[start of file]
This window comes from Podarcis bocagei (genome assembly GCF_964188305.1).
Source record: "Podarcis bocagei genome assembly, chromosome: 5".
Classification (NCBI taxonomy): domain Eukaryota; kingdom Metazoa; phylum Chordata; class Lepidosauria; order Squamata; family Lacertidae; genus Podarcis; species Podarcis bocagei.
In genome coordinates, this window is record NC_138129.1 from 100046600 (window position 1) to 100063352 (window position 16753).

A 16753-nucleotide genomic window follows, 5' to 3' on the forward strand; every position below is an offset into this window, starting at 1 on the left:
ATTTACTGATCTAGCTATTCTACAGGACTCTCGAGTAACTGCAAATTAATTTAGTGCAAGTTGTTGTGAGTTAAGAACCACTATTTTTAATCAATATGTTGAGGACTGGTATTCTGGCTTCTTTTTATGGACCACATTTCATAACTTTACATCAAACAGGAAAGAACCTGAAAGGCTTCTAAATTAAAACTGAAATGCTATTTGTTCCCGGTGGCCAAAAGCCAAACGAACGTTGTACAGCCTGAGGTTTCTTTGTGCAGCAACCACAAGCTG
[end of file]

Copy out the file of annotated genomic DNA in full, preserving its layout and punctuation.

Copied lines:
This window comes from Podarcis bocagei (genome assembly GCF_964188305.1).
Source record: "Podarcis bocagei genome assembly, chromosome: 5".
Classification (NCBI taxonomy): domain Eukaryota; kingdom Metazoa; phylum Chordata; class Lepidosauria; order Squamata; family Lacertidae; genus Podarcis; species Podarcis bocagei.
In genome coordinates, this window is record NC_138129.1 from 100046600 (window position 1) to 100063352 (window position 16753).

A 16753-nucleotide genomic window follows, 5' to 3' on the forward strand; every position below is an offset into this window, starting at 1 on the left:
ATTTACTGATCTAGCTATTCTACAGGACTCTCGAGTAACTGCAAATTAATTTAGTGCAAGTTGTTGTGAGTTAAGAACCACTATTTTTAATCAATATGTTGAGGACTGGTATTCTGGCTTCTTTTTATGGACCACATTTCATAACTTTACATCAAACAGGAAAGAACCTGAAAGGCTTCTAAATTAAAACTGAAATGCTATTTGTTCCCGGTGGCCAAAAGCCAAACGAACGTTGTACAGCCTGAGGTTTCTTTGTGCAGCAACCACAAGCTG